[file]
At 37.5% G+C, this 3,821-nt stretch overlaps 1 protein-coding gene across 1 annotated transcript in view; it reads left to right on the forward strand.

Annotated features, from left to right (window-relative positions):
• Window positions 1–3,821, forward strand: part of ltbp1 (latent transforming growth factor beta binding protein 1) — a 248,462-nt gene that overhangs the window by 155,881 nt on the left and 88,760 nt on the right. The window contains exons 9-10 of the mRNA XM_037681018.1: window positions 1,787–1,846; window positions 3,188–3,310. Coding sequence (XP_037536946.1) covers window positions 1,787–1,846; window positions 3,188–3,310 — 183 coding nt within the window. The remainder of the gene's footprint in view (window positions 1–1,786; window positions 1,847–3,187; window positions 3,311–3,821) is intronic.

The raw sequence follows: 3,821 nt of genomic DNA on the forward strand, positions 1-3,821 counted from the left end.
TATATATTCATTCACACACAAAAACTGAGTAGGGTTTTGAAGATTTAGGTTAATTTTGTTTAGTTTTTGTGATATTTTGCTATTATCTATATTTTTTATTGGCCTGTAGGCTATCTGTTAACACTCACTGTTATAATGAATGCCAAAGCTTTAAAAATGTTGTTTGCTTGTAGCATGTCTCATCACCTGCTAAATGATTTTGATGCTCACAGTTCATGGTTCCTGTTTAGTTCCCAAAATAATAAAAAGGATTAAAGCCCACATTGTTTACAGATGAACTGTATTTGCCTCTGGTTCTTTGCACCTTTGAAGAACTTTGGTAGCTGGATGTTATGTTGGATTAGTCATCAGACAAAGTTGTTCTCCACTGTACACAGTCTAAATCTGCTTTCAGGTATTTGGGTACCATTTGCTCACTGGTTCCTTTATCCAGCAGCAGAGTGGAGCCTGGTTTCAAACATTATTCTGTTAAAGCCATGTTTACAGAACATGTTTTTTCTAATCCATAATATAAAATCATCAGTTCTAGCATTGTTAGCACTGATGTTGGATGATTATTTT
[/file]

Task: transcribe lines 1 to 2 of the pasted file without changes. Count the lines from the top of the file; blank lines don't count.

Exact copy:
At 37.5% G+C, this 3,821-nt stretch overlaps 1 protein-coding gene across 1 annotated transcript in view; it reads left to right on the forward strand.

Annotated features, from left to right (window-relative positions):